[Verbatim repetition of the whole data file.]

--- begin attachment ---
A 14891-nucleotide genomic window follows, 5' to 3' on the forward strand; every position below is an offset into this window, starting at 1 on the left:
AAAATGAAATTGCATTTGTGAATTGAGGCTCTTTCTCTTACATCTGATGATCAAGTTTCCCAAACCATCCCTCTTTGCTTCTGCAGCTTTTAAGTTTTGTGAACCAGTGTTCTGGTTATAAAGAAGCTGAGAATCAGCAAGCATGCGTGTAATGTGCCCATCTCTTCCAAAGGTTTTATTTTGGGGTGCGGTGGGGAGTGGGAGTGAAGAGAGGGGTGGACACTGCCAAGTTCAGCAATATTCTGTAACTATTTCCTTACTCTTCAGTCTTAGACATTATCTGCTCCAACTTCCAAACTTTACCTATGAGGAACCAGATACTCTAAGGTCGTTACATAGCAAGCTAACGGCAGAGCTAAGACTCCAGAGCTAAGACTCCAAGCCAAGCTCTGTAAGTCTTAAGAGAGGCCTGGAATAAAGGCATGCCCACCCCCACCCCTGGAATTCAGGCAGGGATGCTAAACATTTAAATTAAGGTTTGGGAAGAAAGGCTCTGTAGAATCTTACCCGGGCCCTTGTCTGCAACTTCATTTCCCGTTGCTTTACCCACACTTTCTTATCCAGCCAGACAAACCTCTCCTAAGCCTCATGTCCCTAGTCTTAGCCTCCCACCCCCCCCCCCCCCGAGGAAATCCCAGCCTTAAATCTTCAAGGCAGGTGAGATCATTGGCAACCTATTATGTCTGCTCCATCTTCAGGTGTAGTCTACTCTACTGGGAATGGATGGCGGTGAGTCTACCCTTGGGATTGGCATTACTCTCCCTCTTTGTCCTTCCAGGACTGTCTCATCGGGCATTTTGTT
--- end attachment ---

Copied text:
A 14891-nucleotide genomic window follows, 5' to 3' on the forward strand; every position below is an offset into this window, starting at 1 on the left:
AAAATGAAATTGCATTTGTGAATTGAGGCTCTTTCTCTTACATCTGATGATCAAGTTTCCCAAACCATCCCTCTTTGCTTCTGCAGCTTTTAAGTTTTGTGAACCAGTGTTCTGGTTATAAAGAAGCTGAGAATCAGCAAGCATGCGTGTAATGTGCCCATCTCTTCCAAAGGTTTTATTTTGGGGTGCGGTGGGGAGTGGGAGTGAAGAGAGGGGTGGACACTGCCAAGTTCAGCAATATTCTGTAACTATTTCCTTACTCTTCAGTCTTAGACATTATCTGCTCCAACTTCCAAACTTTACCTATGAGGAACCAGATACTCTAAGGTCGTTACATAGCAAGCTAACGGCAGAGCTAAGACTCCAGAGCTAAGACTCCAAGCCAAGCTCTGTAAGTCTTAAGAGAGGCCTGGAATAAAGGCATGCCCACCCCCACCCCTGGAATTCAGGCAGGGATGCTAAACATTTAAATTAAGGTTTGGGAAGAAAGGCTCTGTAGAATCTTACCCGGGCCCTTGTCTGCAACTTCATTTCCCGTTGCTTTACCCACACTTTCTTATCCAGCCAGACAAACCTCTCCTAAGCCTCATGTCCCTAGTCTTAGCCTCCCACCCCCCCCCCCCCCGAGGAAATCCCAGCCTTAAATCTTCAAGGCAGGTGAGATCATTGGCAACCTATTATGTCTGCTCCATCTTCAGGTGTAGTCTACTCTACTGGGAATGGATGGCGGTGAGTCTACCCTTGGGATTGGCATTACTCTCCCTCTTTGTCCTTCCAGGACTGTCTCATCGGGCATTTTGTT